When I first fell in love with Keith, I knew what was happening. I knew what the connection was, and I knew that even if I only had one day left on earth, he was the one I’d want to spend it with. He was the person I’d want beside me if I was scared sitting in a doctor’s office, or celebrating good news. He was who I wanted to pray with and play with. His presence holding my hand could make something like being on hold with tech support for a few hours seem pleasant. We were each other’s balance and each other’s challenge. I was passionate where he was calm, he was forgiving where I was resentful, and he approached God as a scientist while I approached him as a mystic. Together we were Christians, partners, and best friends.
When Keith passed, someone said to me they knew it was the worst day of my life. I knew differently. I knew as brokenhearted as I was, I had experienced a miraculous love. I knew I’d had my own most painful day, and while this was a close second, it still couldn’t top the list. The worst day of my life was at the beginning of our relationship. When our friendship began changing and I realized I was in love with this man. It was terrifying, and got even scarier when I discovered he had fallen for me too. I balked, and thought it would probably be best for us both if we didn’t pursue a relationship. He agreed, but the final decision was mine. I decided I wanted to try and date someone else for a while, someone who seemed like a cookie cutter fit for me. He did the same. I quickly discovered there was nothing worse than being in love and walking away from it. I’d turned my back on an amazing gift, too proud to accept it and discover its wonder. When I realized I’d made a mistake, I had to dig deep to find the strength it took to ask for a second chance. Thankfully, he had always had the courage I was just developing, and we came back together for good, determined that no matter what people thought, we would stand by our love for each other.
The night the unimaginable struck, I knew I’d lost him on this earth. Medical technology brought him back for a little while, and I held out hope, but deep down, I knew our relationship was in transition.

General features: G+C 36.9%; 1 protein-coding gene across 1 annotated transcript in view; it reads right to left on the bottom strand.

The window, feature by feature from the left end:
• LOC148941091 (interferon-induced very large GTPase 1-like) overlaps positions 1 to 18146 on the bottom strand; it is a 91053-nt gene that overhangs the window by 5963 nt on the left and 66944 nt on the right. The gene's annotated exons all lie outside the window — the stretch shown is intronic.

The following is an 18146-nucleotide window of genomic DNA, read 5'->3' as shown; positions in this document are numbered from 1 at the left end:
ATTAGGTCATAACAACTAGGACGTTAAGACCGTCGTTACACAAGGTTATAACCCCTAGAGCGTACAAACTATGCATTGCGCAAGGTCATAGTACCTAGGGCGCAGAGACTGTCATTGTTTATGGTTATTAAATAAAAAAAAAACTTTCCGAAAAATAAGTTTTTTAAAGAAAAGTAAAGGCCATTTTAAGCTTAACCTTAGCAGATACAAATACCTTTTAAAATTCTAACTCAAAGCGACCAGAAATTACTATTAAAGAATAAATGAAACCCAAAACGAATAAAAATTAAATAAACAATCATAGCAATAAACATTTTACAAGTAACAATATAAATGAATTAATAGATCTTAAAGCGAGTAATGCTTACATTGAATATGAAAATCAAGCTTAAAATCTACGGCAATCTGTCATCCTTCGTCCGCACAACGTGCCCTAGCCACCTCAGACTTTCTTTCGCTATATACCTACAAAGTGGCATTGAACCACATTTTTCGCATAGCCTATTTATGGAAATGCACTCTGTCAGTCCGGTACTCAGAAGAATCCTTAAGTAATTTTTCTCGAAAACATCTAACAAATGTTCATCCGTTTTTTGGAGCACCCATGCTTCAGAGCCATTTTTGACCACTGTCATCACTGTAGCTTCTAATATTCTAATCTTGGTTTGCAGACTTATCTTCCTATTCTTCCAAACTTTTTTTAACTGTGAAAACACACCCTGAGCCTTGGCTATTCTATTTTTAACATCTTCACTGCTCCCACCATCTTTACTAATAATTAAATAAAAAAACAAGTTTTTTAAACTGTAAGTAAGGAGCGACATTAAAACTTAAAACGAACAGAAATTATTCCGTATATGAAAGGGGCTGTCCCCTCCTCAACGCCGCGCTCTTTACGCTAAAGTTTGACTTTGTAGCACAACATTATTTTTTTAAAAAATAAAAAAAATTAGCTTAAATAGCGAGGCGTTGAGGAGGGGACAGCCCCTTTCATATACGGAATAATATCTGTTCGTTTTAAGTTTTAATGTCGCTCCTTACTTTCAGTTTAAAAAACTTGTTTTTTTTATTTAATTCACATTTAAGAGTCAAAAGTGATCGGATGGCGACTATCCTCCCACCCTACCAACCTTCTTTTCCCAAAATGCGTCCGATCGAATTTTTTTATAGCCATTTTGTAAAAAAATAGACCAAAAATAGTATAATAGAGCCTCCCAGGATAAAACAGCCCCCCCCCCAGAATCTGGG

Grief is transition. It’s processing each moment a little at a time. Sometimes it’s rolling over and wrapping my arm around my dog where my husband used to be. Other days it’s driving down the road crying, and remembering how he would always pull over if I started crying while we were traveling. He would pull off the road anywhere, and walk around to the passenger seat, and hold onto me, even if it was him I was frustrated with. He never let go. If he felt it was something, he’d done wrong, he’d wind up crying too, and the hazard lights would continue to flash behind us. Now I just keep driving, and talking to him, and holding on to the memory of the way his comfort felt.
Other days it’s being in the grocery store and no longer having a picky eater. The freedom of knowing that I can actually stick to a budget and not worry about the brand of mac and cheese I buy or whether the vegetable is on his limited list of approved healthy items.
Most days though, it’s just knowing that I have to find the strength to do the best I can at whatever I’m being called to do on earth until I see him again.
Guest Blogger Bio:
Laura Pittman had the privilege of marrying the love of her life, Keith, this past June. Their marriage was a continuation of the special relationship they had shared, and the start to another wonderful chapter of their life. Sadly, her world was turned upside down when Keith passed away unexpectedly the morning of February 6, 2020. She discovered Hope for Widows Foundation and as a young widow, is so grateful for the opportunity to connect with others walking a similar path.